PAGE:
Visualizing The 50 Biggest Data Breaches From 2004–2021


This post is by Omri Wallach from Visual Capitalist


View high-resolution version of infographic

This graphic visualizes the 50 largest data breaches, by entity and sector, since 2004.

Visualizing The 50 Biggest Data Breaches From 2004–2021

As our world has become increasingly reliant on technology and data stored online, data breaches have become an omnipresent threat to users, businesses, and government agencies. In 2021, a new record was set with more than 5.9 billion user records stolen.

This graphic by Chimdi Nwosu visualizes the 50 largest data breaches since 2004, along with the sectors most impacted. Data was aggregated from company statements and news reports.

Understanding the Basics of Data Breaches

A data breach is an incident in which sensitive or confidential information is copied, transmitted or stolen by an unauthorized entity. This can occur as a result of malware attacks, payment card fraud, insider leaks, or unintended disclosure.

The targeted data is often customer PII (personally identifiable information), employee PII, intellectual property, corporate data or government agency data.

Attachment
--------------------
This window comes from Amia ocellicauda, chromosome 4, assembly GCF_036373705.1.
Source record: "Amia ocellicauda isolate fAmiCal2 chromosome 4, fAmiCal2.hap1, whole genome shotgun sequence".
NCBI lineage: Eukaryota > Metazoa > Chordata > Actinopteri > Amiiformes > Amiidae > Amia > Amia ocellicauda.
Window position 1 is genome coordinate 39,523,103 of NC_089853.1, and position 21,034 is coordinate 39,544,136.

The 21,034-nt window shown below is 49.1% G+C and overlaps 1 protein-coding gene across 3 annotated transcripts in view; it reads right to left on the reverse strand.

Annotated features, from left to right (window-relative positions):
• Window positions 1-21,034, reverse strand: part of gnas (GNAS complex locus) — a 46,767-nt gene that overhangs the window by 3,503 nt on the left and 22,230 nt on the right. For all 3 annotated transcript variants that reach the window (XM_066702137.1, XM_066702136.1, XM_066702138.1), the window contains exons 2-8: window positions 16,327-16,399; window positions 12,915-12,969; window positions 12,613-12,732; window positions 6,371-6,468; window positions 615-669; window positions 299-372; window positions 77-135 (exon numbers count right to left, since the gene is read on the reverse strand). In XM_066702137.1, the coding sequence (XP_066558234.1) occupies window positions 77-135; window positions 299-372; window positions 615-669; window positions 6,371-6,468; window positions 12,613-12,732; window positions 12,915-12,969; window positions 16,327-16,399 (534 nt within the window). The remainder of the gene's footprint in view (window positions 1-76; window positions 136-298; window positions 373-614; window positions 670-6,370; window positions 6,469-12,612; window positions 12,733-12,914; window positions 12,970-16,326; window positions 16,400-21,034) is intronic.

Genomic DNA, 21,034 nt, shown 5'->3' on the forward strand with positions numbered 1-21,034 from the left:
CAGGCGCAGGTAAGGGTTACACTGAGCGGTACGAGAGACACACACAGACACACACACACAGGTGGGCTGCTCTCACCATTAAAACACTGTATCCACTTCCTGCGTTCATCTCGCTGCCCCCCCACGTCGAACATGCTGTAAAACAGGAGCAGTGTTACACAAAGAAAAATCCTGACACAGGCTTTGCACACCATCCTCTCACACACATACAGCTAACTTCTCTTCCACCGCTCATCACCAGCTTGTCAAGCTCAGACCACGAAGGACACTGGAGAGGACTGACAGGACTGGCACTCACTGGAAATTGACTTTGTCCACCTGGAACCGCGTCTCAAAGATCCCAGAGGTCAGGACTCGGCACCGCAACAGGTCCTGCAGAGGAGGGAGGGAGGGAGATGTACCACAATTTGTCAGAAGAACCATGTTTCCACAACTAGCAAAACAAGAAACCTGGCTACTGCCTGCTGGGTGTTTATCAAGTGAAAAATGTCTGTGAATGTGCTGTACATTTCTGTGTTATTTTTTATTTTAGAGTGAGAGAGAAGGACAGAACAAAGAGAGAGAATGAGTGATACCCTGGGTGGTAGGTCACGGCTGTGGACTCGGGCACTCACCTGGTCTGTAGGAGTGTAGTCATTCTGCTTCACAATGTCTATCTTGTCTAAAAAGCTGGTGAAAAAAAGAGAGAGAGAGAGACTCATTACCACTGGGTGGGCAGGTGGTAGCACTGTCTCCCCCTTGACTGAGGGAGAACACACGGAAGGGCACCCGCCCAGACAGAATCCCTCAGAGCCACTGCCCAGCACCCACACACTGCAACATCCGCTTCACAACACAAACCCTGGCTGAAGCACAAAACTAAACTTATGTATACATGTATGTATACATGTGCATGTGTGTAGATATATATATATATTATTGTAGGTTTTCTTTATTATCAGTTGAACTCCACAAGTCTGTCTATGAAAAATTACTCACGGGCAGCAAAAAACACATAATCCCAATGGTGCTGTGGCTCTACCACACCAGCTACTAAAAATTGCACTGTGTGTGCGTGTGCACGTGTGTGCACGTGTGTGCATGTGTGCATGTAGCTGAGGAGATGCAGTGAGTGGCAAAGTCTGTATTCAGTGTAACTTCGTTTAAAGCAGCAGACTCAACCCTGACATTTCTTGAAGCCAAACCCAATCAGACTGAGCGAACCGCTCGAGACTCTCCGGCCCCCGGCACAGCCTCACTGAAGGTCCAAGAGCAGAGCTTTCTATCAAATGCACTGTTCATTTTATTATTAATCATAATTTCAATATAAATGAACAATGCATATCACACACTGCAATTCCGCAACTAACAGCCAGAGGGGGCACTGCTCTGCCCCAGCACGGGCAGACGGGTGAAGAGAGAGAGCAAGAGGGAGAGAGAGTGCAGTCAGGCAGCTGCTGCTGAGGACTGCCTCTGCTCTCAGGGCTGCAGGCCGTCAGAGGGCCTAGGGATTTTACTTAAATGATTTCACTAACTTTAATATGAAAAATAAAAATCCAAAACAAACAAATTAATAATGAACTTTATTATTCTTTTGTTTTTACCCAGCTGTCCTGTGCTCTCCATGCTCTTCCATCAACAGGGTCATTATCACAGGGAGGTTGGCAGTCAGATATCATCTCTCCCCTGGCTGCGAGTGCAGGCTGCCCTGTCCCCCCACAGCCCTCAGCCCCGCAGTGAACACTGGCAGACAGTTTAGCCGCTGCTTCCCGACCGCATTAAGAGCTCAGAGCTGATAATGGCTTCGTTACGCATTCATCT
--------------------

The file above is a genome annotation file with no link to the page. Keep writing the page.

Date breaches can be perpetrated by lone hackers, organized cybercrime groups, or even national governments. Stolen information can then be used in other criminal enterprises such as identity theft, credit card fraud, or held for ransom payment.

Notable Data Breaches Since 2004

The largest data breach recorded occurred in 2013 when all three billion Yahoo accounts had their information compromised. In that cyberattack, the hackers were able to gather the personal information and passwords of users. While the full extent of the Yahoo data breach is still not fully realized, subsequent cybercrimes across the globe have been linked to the stolen information.